A few days ago I unearthed an old folder containing material from the road protest movements of the early-mid 1990s. In 1989 Margaret Thatcher promised that her government’s road-building programme (Roads to Prosperity) would be the biggest since the Romans. Funny how our leaders think it’s smart to use the ancient world as a benchmark for something new.


Although it was a surprise to find all this again, I had not forgotten what happened. How most of the new link roads, bypasses and motorway extensions built during that decade were stalled by huge waves of protest that disrupted work, caused delays and added enormously to the cost. Some of the most contentious sites were places I knew: Wanstonia: a huge swathe of NE London, the Newbury Bypass and Twyford Down in Hampshire.



The leaflets and newsletters look like relics from a different time, not just because they are so evidently pre-digital. There’s so much wit and wordplay, evidence of seasoned organising and careful planning. Their arguments against the destruction of natural habitats and historic rural landscapes were linked to campaigns in city streets as well. In both, many were prepared to risk their lives to save human communities as well as wild spaces.


There’s even a copy of Dear Tree, the book of letters to the 250-year-old sweet chestnut destined to be felled on George Green in Wanstead. Registering the tree as a legitimate address for the people living in its branches delayed the clearance for several weeks. The inevitable eviction is described in minute and painful detail.


At certain times of year we get used to hearing tawny owls at night. Usually it’s the female, with her piercing tu-whit. Occasionally she’ll get the answer she requires. Not tonight though. I try to visualise a sleeping owl, hoping that it will calm my hyperactive brain.


The campaigners insisted that new roads just encourage more traffic. As the decade wore on, this became an accepted fact and after the protracted Battle of Newbury, most of the £23bn programme was scrapped. But it wasn’t just about roads either.


The Tories had inserted a whole raft of measures into the Criminal Justice Act of 1994 in order to increase police powers to evict, arrest and detain. A whole section was aimed at preventing festivals, unlicensed raves and free parties, making squatting illegal and further limiting the rights of travellers to move around the country. There was no denying it was aimed at young people.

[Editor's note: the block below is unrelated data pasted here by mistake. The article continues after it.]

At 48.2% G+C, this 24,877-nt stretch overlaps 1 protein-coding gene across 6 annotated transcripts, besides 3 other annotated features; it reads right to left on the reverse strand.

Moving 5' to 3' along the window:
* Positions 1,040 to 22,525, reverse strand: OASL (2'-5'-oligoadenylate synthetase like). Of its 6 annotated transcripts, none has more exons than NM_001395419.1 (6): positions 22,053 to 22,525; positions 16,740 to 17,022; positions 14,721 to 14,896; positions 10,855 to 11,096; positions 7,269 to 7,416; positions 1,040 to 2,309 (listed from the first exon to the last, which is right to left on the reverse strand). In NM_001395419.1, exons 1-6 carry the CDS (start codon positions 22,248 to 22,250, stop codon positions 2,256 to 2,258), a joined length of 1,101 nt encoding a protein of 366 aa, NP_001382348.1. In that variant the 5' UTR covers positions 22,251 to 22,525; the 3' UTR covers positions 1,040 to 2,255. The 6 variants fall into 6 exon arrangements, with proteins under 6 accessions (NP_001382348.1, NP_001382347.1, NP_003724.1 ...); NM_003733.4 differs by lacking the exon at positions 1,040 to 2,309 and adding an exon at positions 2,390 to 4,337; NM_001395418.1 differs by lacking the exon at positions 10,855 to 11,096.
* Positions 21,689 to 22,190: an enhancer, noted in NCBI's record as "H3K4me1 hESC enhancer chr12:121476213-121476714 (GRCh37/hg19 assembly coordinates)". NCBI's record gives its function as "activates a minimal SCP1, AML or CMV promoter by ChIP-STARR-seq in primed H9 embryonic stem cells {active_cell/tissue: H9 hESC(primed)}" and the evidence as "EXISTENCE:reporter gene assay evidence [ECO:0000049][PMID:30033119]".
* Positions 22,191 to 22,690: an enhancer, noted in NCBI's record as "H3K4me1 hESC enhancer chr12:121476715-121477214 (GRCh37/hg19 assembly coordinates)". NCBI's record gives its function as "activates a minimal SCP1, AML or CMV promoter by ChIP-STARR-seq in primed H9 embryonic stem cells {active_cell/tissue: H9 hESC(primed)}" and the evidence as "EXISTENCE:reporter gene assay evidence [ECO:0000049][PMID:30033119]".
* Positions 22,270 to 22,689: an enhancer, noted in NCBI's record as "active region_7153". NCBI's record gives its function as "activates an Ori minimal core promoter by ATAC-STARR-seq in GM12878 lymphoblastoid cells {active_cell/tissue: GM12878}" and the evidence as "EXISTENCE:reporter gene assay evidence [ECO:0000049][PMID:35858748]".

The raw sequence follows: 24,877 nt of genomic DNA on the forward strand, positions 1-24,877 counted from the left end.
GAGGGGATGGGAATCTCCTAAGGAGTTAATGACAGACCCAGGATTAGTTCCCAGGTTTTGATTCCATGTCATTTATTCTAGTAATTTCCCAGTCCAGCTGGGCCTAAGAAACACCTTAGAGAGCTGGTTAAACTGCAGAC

The front cover of The Roadbreaker (No M11 link road campaign newsletter) from July 1994 has the headline ‘Silencing of the Lambs’. Inside there’s a double page spread with details of all the relevant clauses. ‘The bill would effectively silence any protest,’ they wrote. It would ‘be a gag over our mouths and an end to any gathering of people to protest against injustice.’ Like the Police Bill going through at the moment, it showed that the government was scared.


Some of the letters in Dear Tree were short and sweet: ‘You’re doing a grand job!’ The longest covered two pages. Some addressed the tree directly, others praised the activists in its branches. Not all were from London, or even from the UK. One cited Chico Mendes: this was a fight for humanity.


The fox barks, the curtains stir and my heart is racing. In the far distance I hear an ambulance. These are sleepless times.




Vron Ware is a writer and photographer, based mainly in London but with roots and branches elsewhere. Her most recent book – Return of a Native: Learning from the Land, published by Repeater Books (2022) – demolishes the fantasy that the English countryside exists as an escape from modern life. Writing about rural protest, land ownership, food production, war, colonial history and everyday life, she reveals why it is so important to understand how even the smallest place both contributes to and is the product of world historical forces. Return of a Native is also available from Little Toller’s bookshop.

Read more about Vron and her work on her website.

Nicola Chester, who curated this series for The Clearing, is the author of On Gallows Down, published by Chelsea Green, available from all bookshops, including Little Toller’s in Beaminster.

Photographs by Vron Ware.